Striking workers on Friday at the TotalEnergies refinery near Saint-Nazaire, which supplies fuel for much of western France.

Paris (AFP) - Striking French refinery workers vowed Friday to pursue blockades after spurning a pay offer from industry leader TotalEnergies, prompting alarm over spreading fuel shortages ahead of broader protests in the coming days.

The hard-left CGT union, which launched the industrial action three weeks ago, walked out of talks with Total late Thursday, even as other unions representing a majority of workers accepted a deal.

“We’re not blind, we know this is impacting daily life for all the French,” CGT chief Philippe Martinez told Franceinfo radio, calling on the government to put pressure on the company to renegotiate.

His union has called a strike for Tuesday that could disrupt public transport nationwide, on the heels of anti-inflation marches called for Sunday by left-wing opponents of President Emmanuel Macron.

Macron’s government forced some strikers back to work this week to open fuel depots, a move that infuriated unions but was upheld by a court on Friday, a judicial source told AFP.

“There are signs of improvement at certain sites, where fuel shipments to service stations have resumed,” Prime Minister Elisabeth Borne told regional officials in Agen, southwest France.

Her office late Friday said it hoped for the situation to normalise “in the coming week”.

But nationwide, 28.5 percent of stations are out of at least one type of fuel, only a slight decline from around 30 percent in recent days, Energy Transition Minister Agnes Pannier-Runacher told reporters in Lille, northern France.

And even though striking workers voted to lift the blockades at two sites owned by US energy major Esso-ExxonMobil, four of the seven refineries in France remain shut.

Esso-ExxonMobil said it will take two to three weeks for the situation to return to normal in the two refineries.

At the TotalEnergies refinery near Saint-Nazaire, which supplies fuel for much of western France, strikers voted to prolong the strike but said some shipments would be allowed over the weekend.

“We’re a responsible union, so we will deliver some fuel to ease tensions, but certainly not every day,” a CGT official at the site, Fabien Prive Saint-Lanne, told reporters.

- ‘We’re worried’ -

France’s wholesale suppliers’ association warned that goods deliveries would be “severely compromised” beginning Friday, as motorists again faced long queues hoping to fill up before the weekend.

Farmers are also worried about compromised harvests as well as seed plantings for next year, in particular wheat and other grains.

Nearly 30 percent of filling stations in France are out of at least one type of fuel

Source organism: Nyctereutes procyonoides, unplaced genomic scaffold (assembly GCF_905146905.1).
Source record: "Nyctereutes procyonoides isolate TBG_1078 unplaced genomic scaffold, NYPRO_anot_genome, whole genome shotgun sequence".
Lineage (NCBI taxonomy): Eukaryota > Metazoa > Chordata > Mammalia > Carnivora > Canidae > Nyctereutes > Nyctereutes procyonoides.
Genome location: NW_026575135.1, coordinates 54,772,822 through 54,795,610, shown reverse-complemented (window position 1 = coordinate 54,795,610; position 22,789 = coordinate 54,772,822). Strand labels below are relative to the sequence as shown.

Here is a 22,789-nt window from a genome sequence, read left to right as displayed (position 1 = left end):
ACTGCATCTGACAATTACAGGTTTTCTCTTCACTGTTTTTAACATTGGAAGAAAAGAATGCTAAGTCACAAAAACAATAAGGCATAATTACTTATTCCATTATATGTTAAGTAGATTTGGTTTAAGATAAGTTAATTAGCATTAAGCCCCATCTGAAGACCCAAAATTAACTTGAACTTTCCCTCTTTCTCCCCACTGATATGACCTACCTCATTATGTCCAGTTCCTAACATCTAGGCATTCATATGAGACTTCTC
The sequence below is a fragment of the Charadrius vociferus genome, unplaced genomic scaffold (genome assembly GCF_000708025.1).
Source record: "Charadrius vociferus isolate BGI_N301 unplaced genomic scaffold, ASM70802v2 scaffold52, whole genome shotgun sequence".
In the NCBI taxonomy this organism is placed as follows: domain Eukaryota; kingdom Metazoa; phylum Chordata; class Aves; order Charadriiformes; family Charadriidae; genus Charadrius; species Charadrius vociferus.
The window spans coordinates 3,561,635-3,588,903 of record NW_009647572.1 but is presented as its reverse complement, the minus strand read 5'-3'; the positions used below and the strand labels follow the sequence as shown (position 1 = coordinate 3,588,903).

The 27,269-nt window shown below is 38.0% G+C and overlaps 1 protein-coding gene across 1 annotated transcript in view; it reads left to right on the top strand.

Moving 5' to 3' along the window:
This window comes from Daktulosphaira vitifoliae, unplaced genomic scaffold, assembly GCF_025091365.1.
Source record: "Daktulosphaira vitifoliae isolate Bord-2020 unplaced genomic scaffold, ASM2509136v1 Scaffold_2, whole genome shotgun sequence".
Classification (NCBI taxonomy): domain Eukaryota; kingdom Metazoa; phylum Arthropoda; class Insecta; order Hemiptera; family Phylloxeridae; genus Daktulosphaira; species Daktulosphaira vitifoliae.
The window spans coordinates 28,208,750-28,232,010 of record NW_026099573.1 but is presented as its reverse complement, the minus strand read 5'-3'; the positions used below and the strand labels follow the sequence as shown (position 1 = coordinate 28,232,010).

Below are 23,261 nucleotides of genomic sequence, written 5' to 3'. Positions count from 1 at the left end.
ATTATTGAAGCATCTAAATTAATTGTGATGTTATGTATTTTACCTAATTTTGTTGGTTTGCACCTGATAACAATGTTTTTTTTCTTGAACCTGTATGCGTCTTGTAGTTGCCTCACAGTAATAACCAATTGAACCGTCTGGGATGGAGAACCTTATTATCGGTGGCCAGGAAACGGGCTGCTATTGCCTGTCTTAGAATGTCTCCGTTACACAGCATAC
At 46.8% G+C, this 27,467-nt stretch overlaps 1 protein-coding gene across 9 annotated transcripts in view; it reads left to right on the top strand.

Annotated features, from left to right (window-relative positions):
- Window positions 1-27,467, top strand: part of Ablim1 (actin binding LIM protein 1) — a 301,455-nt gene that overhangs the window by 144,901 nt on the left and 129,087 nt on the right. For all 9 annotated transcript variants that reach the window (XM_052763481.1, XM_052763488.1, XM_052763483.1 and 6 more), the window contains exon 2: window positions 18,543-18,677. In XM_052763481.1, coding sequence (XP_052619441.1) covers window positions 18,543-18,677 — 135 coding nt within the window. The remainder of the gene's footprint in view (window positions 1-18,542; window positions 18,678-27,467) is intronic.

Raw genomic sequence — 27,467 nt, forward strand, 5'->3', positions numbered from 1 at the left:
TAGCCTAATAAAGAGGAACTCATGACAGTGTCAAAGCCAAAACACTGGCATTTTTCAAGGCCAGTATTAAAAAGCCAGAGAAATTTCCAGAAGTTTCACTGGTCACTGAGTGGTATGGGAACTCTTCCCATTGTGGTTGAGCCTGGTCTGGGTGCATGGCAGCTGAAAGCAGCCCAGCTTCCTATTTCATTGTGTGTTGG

“We’re worried because we have to plant now, when conditions are ideal, not 10 days or a month from now,” said Joel Limouzin, vice president of the FNSEA agriculture union.

Officials in the southeastern Auvergne-Rhone-Alpes region said it would make train and bus transport free until Sunday night because of the fuel shortages.

The standoff is putting new pressure on Macron as his left-wing opponents see a chance to spur a broader protest against his reform drive.

In their sights is a pensions overhaul that would push back the retirement age from 62, which Macron wants to get through parliament in the coming months.

“The time for a confrontation has arrived,” parliamentarian Clementine Autain from the France Unbowed party told France 2 television on Thursday.

- ‘In denial’ -

Until this week, the government had been reluctant to inflame the refineries dispute, prompting critics to say it was oblivious to the strike’s impact on everyday workers.

“For two weeks there was no management of this problem, they were in denial,” said Eric Ciotti of the right-wing Republicans party – whose support will be crucial for Macron after his centrist grouping lost its parliamentary majority this year.

The CGT is pushing for a 10 percent raise, citing TotalEnergies’ net profit of $5.7 billion in the April-June period as energy prices soared with the war in Ukraine, and its payout of billions of euros in dividends to shareholders.

Finance Minister Bruno Le Maire told RTL radio Thursday that given its huge profits, the company had “the capacity… and therefore an obligation” to raise workers’ pay.

But the union risks stoking resentment in a country where three-fourths of workers rely on personal vehicles for their jobs, with public support for the strike at just 37 percent in a BVA poll released Friday.

“For the past four or five days, it has been catastrophic”, said Francoise Ernst, who works at a driving school in Paris.

“And I think that if it goes on, we will have to stop working.”